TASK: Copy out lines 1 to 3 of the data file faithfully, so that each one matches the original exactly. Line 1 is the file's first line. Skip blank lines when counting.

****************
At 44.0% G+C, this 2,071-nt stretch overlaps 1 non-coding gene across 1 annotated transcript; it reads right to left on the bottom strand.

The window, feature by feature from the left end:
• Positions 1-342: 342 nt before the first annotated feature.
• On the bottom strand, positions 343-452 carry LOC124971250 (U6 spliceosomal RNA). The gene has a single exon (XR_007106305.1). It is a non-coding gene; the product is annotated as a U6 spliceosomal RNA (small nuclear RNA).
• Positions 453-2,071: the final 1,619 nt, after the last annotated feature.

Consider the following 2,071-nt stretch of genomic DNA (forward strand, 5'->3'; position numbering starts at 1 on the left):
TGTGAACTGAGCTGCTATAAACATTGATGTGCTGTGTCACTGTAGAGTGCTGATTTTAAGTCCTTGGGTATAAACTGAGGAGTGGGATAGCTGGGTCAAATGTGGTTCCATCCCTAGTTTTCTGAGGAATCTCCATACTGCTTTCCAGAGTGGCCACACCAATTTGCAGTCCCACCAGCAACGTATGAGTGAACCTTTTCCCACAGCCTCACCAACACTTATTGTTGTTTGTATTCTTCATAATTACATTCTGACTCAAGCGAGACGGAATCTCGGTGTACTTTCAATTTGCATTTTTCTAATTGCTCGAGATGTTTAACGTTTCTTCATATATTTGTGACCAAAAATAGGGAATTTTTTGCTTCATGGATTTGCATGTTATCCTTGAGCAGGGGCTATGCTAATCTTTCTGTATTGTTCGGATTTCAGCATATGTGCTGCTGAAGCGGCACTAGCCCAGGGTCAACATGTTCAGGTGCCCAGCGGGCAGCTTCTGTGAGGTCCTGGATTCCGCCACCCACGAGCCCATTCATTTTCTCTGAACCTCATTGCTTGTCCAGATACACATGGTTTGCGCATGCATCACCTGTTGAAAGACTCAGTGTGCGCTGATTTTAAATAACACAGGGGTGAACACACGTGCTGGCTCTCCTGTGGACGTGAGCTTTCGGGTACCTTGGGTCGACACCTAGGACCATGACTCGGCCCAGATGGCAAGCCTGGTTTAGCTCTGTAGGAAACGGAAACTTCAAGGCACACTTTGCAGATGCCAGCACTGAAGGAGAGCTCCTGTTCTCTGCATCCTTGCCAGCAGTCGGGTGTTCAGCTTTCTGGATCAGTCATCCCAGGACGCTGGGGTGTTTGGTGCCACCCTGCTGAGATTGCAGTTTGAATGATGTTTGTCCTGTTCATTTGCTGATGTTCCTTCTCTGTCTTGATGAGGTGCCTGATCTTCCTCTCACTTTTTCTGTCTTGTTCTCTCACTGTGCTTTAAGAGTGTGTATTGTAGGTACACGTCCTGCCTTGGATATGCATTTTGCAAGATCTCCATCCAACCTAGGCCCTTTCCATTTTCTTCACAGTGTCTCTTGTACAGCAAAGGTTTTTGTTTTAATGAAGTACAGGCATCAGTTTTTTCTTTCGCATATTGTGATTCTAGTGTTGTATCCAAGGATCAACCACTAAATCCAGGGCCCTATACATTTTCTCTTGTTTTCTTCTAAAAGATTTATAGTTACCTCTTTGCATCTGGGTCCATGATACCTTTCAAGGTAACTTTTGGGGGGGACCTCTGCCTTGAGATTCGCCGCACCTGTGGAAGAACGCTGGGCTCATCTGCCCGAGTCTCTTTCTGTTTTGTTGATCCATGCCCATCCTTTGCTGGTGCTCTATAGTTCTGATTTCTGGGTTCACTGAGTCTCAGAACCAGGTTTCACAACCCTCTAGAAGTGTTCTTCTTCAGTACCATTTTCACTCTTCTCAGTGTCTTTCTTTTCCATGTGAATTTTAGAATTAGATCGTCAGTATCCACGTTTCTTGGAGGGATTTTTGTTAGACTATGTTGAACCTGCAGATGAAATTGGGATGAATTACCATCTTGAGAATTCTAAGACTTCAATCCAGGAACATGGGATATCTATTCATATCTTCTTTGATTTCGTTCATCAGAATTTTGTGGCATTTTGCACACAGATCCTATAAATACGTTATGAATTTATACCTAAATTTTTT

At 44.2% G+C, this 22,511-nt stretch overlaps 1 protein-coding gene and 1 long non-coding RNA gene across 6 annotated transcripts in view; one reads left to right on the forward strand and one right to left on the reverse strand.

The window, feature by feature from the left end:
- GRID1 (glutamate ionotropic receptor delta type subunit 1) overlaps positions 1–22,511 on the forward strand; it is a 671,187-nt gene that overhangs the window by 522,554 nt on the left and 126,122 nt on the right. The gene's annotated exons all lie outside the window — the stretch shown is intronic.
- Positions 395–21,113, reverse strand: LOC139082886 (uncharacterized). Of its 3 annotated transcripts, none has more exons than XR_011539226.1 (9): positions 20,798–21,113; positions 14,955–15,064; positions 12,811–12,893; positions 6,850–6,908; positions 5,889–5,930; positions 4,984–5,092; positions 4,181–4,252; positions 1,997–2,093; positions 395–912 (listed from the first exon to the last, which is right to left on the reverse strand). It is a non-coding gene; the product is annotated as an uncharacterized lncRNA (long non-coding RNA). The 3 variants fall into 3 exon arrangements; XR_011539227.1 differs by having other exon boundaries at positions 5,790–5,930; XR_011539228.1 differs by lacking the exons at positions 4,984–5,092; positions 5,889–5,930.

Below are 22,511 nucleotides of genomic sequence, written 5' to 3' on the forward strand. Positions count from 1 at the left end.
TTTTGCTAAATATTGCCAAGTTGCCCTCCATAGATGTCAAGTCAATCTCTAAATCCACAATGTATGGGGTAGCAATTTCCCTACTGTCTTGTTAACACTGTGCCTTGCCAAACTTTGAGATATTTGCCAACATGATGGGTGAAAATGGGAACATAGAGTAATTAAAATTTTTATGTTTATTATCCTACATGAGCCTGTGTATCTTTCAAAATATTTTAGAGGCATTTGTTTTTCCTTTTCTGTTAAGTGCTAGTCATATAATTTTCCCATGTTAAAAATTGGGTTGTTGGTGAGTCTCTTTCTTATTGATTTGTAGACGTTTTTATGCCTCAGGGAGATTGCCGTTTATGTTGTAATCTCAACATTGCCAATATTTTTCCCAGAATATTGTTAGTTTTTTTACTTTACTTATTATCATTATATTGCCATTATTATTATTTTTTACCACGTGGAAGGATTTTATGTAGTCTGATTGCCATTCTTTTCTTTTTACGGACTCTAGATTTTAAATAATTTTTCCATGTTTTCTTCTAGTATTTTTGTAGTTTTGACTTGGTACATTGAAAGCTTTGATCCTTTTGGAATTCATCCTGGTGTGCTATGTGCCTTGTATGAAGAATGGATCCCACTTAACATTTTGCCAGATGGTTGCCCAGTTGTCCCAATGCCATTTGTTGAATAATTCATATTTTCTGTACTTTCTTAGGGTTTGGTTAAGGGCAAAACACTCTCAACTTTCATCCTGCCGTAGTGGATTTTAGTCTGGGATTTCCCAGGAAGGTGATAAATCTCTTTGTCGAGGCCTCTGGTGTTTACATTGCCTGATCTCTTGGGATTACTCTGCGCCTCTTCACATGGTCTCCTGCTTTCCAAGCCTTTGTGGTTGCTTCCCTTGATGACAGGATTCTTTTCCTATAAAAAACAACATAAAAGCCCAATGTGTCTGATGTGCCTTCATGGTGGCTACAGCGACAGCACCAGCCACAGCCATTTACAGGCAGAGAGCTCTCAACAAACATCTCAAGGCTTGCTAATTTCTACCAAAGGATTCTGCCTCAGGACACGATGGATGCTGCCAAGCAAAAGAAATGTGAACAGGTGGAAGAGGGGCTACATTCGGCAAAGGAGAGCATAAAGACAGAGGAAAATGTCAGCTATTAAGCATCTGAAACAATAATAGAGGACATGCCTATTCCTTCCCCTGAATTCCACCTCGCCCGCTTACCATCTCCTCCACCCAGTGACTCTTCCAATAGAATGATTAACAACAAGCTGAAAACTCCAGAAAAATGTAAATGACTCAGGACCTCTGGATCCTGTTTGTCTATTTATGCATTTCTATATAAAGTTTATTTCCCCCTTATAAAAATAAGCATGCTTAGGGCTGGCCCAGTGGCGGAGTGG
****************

At 44.0% G+C, this 2,071-nt stretch overlaps 1 non-coding gene across 1 annotated transcript; it reads right to left on the bottom strand.

The window, feature by feature from the left end:
• Positions 1-342: 342 nt before the first annotated feature.